Don’t meddle with attendance allowance
I feel strongly that transferring attendance allowance to local authorities to provide care for older people would be a mistake (news, 23 July).
How would this fit with personalisation and choice? What will happen with regards to disability living allowance or are we just targeting the elderly for now?
Many older people use the AA to pay for a hot meal to be delivered at lunchtime. In the area I live this is £3.24 per day – £22.68 per week. Add to this the cost of someone to do cleaning and washing, extra heating costs through the winter, assistive technology, day care provision and domiciliary care package costs. There is very little if any left of the care allowance. Where are the figures to support the view that this would enable local authorities to deliver suitable care to individuals? How would post code lotteries be avoided?
Having AA allows the person and their family some choice over care provision. If the money is transferred to councils care will be resource-led not needs-led. How will self-funders be treated or people who do not meet the eligibility criteria to receive a service from local authorities? They will lose out financially.
The government is expecting family members to pick up the extra costs of caring despite having to work long hours. Family members who work cannot get carer’s allowance unless they work very part time. What will happen to carer’s allowance if AA is transferred?
Looking at the mess of continuing health care, that money should have gone to local authorities as they are well versed in commissioning care – health authorities are not. Now we have several layers of management in health in order to be able to assess and commission the care. There is a huge cost saving to be made here. Transfer this money to councils and the staff saving alone would be substantial. Social workers assess and commission care on a daily basis.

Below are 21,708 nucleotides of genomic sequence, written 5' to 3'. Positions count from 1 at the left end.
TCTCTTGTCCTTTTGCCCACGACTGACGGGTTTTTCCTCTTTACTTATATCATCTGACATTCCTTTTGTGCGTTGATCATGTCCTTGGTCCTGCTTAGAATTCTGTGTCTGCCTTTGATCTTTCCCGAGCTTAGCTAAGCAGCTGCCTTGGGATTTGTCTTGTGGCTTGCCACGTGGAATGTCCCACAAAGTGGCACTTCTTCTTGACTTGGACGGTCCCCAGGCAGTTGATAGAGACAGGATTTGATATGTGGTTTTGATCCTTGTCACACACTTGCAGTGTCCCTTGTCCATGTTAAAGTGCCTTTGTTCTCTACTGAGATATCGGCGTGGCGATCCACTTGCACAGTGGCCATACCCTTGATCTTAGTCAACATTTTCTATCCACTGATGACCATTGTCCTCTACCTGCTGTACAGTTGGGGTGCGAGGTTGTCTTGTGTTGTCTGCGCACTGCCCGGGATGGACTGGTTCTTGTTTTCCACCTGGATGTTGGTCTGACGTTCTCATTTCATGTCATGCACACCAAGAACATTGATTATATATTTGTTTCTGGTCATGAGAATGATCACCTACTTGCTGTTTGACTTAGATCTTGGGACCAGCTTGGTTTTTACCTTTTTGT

Continuing health care skews the market as, currently, health is able to secure nursing home fees in excess of the fees paid by local authorities. Why aren’t we looking at this?
My preference to fund long-term care would be via taxation.
Carol Baker, social worker
Resource allocation system confusion
Barry Ruffell in his letter “Flawed talk on personal budgets” (30 July) makes the mistake of confusing the level of need assessed by a resource allocation system (RAS) and the cost of meeting that need.
For example, if a person requires support in order to leave their house, they may need a PA with no particular qualification. Or if they are deafblind they may need someone with guiding and hands-on signing skills, who is likely to have taken several years to develop such skills.
There is a huge difference in the cost of meeting this need, but a RAS will allocate both individuals the same number of points on the grounds they have the same “need”. If we want a truly personalised social care system we must use a personalised resource allocation system not a one-size-fits-all questionnaire.
For more information on the various issues that must be addressed when developing personalised service, see “Putting Everyone First” (http://bit.ly/1d3fc)
One thing councils must not do is use RAS to ration money. Currently, rationing is done through following Fair Access to Care Services, which recognises that it is important to provide sufficient money to meet eligible needs.
Only once this has been done will people be able to benefit from the flexibility of controlling their budget. Responsibility for an inadequate budget does nothing to empower disabled people.
Sue Brown, head of campaigns and public policy, Sense
Bridgend deaths shrouded in myth
There is much merit in local services’ response to the Bridgend deaths in 2007 (“Suicide watch”, 23 July) but this issue is less clear cut than that portrayed. It is not certain that the unusual spate of deaths were all suicides or copycat acts.
The knee-jerk reaction of local agencies was partly driven by media hysteria rather than cool analysis of facts. A suicide management group and suicide intervention skills training are too little, too late.
Prevention is better than cure and what happened in Bridgend is a warning to the rest of the UK to invest in early intervention child and adolescent mental health services, as well as tackling the underlying causes such as – poverty, child abuse, unemployment, social exclusion, bad housing, discrimination and drug and alcohol access.
Steven Walker, senior social work lecturer, Anglia Ruskin University